Martin Short: No, I wanted to be a singer. I wanted to be Frank Sinatra, but I ended up in comedy. Once you’re in comedy, you can’t do both. You know what I mean? It’s like when you go to the monkey cage at the zoo, you don’t want them to be reflective. You want them to flip around, like monkeys.
TML: Middle East is often called a “tough neighborhood.” In a Vanity Fair article awhile back, Larry David called Martin Short “the funniest guy” he knows. Nora Ephron was recalled as saying “Martin Short is simply the best person. Period.” And Lorne Michaels called you “well-adjusted and nice.” Will they be cloning you anytime soon?
Martin Short: I hope so, for America and for the world.
TML: Your characters are comic masterpieces and you’re nearly 50 years in business. Huge numbers of fans have isolated one or another, perhaps sharing your alter egos. I realize the “Genesis” of your character, (with apologies to the Genesis Foundation), is highly personal but what would you like residents of this very complicated, contentious region to take away from your work?
Martin Short: Oh, I don’t care. It’s up to them. You know, comedy is very subjective. Doesn’t make anyone wrong. Some people love the Three Stooges, some people hate the Three Stooges. Some people love Charlie Chaplin, some people find him boring. No one’s wrong. It’s just their taste. So, if people like [MS character] Frank, some people don’t like Frank, some people might like some other character, Jiminy Glick. I don’t know, it’s up to them.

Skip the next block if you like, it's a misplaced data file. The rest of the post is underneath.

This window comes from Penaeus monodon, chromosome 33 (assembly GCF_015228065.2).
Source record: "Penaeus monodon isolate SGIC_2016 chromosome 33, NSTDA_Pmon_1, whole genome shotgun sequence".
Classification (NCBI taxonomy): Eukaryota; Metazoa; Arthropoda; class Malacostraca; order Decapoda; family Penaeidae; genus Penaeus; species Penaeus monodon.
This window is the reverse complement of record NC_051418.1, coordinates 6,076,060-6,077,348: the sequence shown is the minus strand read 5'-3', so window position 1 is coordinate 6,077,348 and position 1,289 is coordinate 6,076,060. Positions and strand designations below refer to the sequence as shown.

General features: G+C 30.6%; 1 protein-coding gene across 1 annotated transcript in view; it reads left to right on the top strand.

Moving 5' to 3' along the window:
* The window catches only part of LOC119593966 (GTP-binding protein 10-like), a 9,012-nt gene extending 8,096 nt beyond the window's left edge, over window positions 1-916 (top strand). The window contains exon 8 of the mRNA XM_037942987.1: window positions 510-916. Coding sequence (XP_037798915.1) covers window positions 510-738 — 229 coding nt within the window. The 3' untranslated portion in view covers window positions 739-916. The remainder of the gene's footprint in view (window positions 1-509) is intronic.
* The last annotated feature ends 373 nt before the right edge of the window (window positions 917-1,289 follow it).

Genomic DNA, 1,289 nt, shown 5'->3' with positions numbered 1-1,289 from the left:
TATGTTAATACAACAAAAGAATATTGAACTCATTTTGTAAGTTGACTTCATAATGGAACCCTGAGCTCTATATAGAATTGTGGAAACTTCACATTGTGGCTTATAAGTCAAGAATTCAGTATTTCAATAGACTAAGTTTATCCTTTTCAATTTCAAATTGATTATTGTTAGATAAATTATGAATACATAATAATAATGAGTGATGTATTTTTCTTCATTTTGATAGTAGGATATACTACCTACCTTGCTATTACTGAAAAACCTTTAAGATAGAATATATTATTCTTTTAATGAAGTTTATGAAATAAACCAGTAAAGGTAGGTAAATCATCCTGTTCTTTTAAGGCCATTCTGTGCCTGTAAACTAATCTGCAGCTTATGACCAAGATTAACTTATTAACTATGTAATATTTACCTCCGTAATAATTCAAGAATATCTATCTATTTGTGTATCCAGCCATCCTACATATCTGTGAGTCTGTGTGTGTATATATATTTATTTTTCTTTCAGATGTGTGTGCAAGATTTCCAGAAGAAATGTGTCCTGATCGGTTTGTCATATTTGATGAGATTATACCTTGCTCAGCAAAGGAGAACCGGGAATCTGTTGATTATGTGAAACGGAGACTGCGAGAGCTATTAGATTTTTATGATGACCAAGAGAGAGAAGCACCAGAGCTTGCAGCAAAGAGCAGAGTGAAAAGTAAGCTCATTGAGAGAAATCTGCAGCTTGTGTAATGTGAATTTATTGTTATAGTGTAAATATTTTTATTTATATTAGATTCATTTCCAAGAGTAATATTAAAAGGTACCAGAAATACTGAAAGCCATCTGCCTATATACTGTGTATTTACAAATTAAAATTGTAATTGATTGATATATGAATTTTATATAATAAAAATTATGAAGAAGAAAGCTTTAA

TML: Well, Martin, I should mention that when I told my husband that I was going to interview ‘The Three Amigos guy,’ he said, “Wow…Kushner, Greenblatt and Friedman.”
Martin Short: Yeah, that’s the new Three Amigos.
TML: In America, we’ve had a big problem in terms of issues like fake news. So again, how do use comedy in terms of some of those issues?
Martin Short: Well, in America, the comedy kind of comes from the White House at this point. The fake news term is a made-up term. Fake news is a term that the president of the United States uses when there is an article that he doesn’t like. He’ll deny something that they just hit the button and there it is on tape saying the same thing. So, this term has never existed until the fake president. Listen, I don’t know about your country but can you imagine not knowing whether the leader of your country, what he’s saying is truthful or not. Look, all politicians exaggerate, bend the truth, but to do that with the truth is very unique.
TML: Who’s funnier: Donald Trump or Justin Trudeau?
Martin Short: Oh, Donald Trump. Justin Trudeau is a rock star.
TML: How do you think your characters would fare in the Middle East, if they were real?
Martin Short: Oh, I don’t think they’d do well. Well, I don’t know. You know the Middle East better than I. I don’t know how they’d do.
TML: Well, do you think that Israeli women would swipe at Ed Grimley?
Martin Short: If they were desperate. If they were very desperate and extremely lonely.
TML: What would you tell a young person striving to be a comedian today?
Martin Short: The one thing I’ve learned is to not take it personally, to take show business like a business and not like be defeated when you don’t get something. But that’s easy to say at my age. I think that anyone that wants to be an actor or a comedian or anything, just keep doing it. You do get better the more you do anything, it’s not just show business, it’s something else. I’d like to think that I’m a better actor at the age of 69 than I was at the age of 29. That’s just because I keep doing it. So, just keep doing it.
TML: Martin, thank you.